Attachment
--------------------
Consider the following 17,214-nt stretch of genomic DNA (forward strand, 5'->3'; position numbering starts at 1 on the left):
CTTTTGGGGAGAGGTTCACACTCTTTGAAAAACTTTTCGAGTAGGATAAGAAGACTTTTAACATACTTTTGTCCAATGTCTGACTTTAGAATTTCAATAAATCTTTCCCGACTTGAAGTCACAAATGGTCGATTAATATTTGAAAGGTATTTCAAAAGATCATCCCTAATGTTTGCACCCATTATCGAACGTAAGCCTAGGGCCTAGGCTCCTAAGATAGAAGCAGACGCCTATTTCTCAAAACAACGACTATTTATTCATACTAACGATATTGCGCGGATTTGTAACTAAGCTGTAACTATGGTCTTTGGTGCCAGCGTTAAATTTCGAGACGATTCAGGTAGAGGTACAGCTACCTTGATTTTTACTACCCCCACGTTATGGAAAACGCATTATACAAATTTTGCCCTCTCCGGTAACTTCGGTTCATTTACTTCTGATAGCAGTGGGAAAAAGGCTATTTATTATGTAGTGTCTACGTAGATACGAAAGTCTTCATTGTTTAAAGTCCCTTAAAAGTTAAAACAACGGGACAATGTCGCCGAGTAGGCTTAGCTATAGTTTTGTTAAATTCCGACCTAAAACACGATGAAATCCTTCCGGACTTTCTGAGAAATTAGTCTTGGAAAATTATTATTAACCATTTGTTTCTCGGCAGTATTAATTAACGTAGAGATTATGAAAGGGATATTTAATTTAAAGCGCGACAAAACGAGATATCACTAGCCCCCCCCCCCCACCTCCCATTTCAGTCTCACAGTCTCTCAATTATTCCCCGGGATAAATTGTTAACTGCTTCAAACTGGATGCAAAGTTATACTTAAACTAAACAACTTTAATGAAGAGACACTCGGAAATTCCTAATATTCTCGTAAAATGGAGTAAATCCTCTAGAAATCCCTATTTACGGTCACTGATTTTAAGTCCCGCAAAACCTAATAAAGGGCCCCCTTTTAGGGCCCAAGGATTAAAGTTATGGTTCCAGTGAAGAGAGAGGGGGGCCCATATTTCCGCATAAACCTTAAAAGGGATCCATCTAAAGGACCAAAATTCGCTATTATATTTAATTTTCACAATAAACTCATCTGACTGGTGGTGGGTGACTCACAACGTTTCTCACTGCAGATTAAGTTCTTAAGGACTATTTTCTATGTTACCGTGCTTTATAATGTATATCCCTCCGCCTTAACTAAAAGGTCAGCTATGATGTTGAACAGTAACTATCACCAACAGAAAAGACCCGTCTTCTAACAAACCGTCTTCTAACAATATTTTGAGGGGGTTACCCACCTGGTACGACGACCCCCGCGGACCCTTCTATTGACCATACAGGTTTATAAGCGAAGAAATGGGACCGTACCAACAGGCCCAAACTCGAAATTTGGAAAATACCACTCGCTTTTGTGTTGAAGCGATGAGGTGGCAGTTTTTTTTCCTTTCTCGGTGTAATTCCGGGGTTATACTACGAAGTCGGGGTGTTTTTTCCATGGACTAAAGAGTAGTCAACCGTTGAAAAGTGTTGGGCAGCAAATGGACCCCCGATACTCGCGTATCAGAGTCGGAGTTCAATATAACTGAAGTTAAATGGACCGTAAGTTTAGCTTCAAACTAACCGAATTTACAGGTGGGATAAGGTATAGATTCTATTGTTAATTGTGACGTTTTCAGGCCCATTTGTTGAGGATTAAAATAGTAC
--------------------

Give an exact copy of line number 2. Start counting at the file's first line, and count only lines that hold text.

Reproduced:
CTTTTGGGGAGAGGTTCACACTCTTTGAAAAACTTTTCGAGTAGGATAAGAAGACTTTTAACATACTTTTGTCCAATGTCTGACTTTAGAATTTCAATAAATCTTTCCCGACTTGAAGTCACAAATGGTCGATTAATATTTGAAAGGTATTTCAAAAGATCATCCCTAATGTTTGCACCCATTATCGAACGTAAGCCTAGGGCCTAGGCTCCTAAGATAGAAGCAGACGCCTATTTCTCAAAACAACGACTATTTATTCATACTAACGATATTGCGCGGATTTGTAACTAAGCTGTAACTATGGTCTTTGGTGCCAGCGTTAAATTTCGAGACGATTCAGGTAGAGGTACAGCTACCTTGATTTTTACTACCCCCACGTTATGGAAAACGCATTATACAAATTTTGCCCTCTCCGGTAACTTCGGTTCATTTACTTCTGATAGCAGTGGGAAAAAGGCTATTTATTATGTAGTGTCTACGTAGATACGAAAGTCTTCATTGTTTAAAGTCCCTTAAAAGTTAAAACAACGGGACAATGTCGCCGAGTAGGCTTAGCTATAGTTTTGTTAAATTCCGACCTAAAACACGATGAAATCCTTCCGGACTTTCTGAGAAATTAGTCTTGGAAAATTATTATTAACCATTTGTTTCTCGGCAGTATTAATTAACGTAGAGATTATGAAAGGGATATTTAATTTAAAGCGCGACAAAACGAGATATCACTAGCCCCCCCCCCCCACCTCCCATTTCAGTCTCACAGTCTCTCAATTATTCCCCGGGATAAATTGTTAACTGCTTCAAACTGGATGCAAAGTTATACTTAAACTAAACAACTTTAATGAAGAGACACTCGGAAATTCCTAATATTCTCGTAAAATGGAGTAAATCCTCTAGAAATCCCTATTTACGGTCACTGATTTTAAGTCCCGCAAAACCTAATAAAGGGCCCCCTTTTAGGGCCCAAGGATTAAAGTTATGGTTCCAGTGAAGAGAGAGGGGGGCCCATATTTCCGCATAAACCTTAAAAGGGATCCATCTAAAGGACCAAAATTCGCTATTATATTTAATTTTCACAATAAACTCATCTGACTGGTGGTGGGTGACTCACAACGTTTCTCACTGCAGATTAAGTTCTTAAGGACTATTTTCTATGTTACCGTGCTTTATAATGTATATCCCTCCGCCTTAACTAAAAGGTCAGCTATGATGTTGAACAGTAACTATCACCAACAGAAAAGACCCGTCTTCTAACAAACCGTCTTCTAACAATATTTTGAGGGGGTTACCCACCTGGTACGACGACCCCCGCGGACCCTTCTATTGACCATACAGGTTTATAAGCGAAGAAATGGGACCGTACCAACAGGCCCAAACTCGAAATTTGGAAAATACCACTCGCTTTTGTGTTGAAGCGATGAGGTGGCAGTTTTTTTTCCTTTCTCGGTGTAATTCCGGGGTTATACTACGAAGTCGGGGTGTTTTTTCCATGGACTAAAGAGTAGTCAACCGTTGAAAAGTGTTGGGCAGCAAATGGACCCCCGATACTCGCGTATCAGAGTCGGAGTTCAATATAACTGAAGTTAAATGGACCGTAAGTTTAGCTTCAAACTAACCGAATTTACAGGTGGGATAAGGTATAGATTCTATTGTTAATTGTGACGTTTTCAGGCCCATTTGTTGAGGATTAAAATAGTAC